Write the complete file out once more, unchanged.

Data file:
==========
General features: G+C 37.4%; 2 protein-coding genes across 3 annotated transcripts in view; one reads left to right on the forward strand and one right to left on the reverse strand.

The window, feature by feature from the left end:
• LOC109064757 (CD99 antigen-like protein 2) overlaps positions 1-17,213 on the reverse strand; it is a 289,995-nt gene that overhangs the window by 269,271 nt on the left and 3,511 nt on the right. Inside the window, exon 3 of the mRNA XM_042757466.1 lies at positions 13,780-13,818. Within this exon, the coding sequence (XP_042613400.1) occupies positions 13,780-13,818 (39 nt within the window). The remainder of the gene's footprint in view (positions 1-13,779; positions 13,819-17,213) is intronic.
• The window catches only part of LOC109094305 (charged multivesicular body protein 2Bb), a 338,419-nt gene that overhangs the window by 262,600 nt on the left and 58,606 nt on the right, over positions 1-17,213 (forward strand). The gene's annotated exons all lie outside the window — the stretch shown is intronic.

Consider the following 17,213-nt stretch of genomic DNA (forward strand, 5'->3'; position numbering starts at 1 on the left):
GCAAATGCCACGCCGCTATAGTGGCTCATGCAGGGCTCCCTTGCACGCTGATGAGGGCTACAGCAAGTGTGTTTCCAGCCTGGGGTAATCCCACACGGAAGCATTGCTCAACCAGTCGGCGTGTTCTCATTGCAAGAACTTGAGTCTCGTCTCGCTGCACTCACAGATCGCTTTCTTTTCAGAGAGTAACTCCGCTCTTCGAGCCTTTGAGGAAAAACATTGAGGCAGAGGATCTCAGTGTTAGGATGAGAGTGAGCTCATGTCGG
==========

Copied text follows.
General features: G+C 37.4%; 2 protein-coding genes across 3 annotated transcripts in view; one reads left to right on the forward strand and one right to left on the reverse strand.

The window, feature by feature from the left end:
• LOC109064757 (CD99 antigen-like protein 2) overlaps positions 1-17,213 on the reverse strand; it is a 289,995-nt gene that overhangs the window by 269,271 nt on the left and 3,511 nt on the right. Inside the window, exon 3 of the mRNA XM_042757466.1 lies at positions 13,780-13,818. Within this exon, the coding sequence (XP_042613400.1) occupies positions 13,780-13,818 (39 nt within the window). The remainder of the gene's footprint in view (positions 1-13,779; positions 13,819-17,213) is intronic.
• The window catches only part of LOC109094305 (charged multivesicular body protein 2Bb), a 338,419-nt gene that overhangs the window by 262,600 nt on the left and 58,606 nt on the right, over positions 1-17,213 (forward strand). The gene's annotated exons all lie outside the window — the stretch shown is intronic.

Consider the following 17,213-nt stretch of genomic DNA (forward strand, 5'->3'; position numbering starts at 1 on the left):
GCAAATGCCACGCCGCTATAGTGGCTCATGCAGGGCTCCCTTGCACGCTGATGAGGGCTACAGCAAGTGTGTTTCCAGCCTGGGGTAATCCCACACGGAAGCATTGCTCAACCAGTCGGCGTGTTCTCATTGCAAGAACTTGAGTCTCGTCTCGCTGCACTCACAGATCGCTTTCTTTTCAGAGAGTAACTCCGCTCTTCGAGCCTTTGAGGAAAAACATTGAGGCAGAGGATCTCAGTGTTAGGATGAGAGTGAGCTCATGTCGG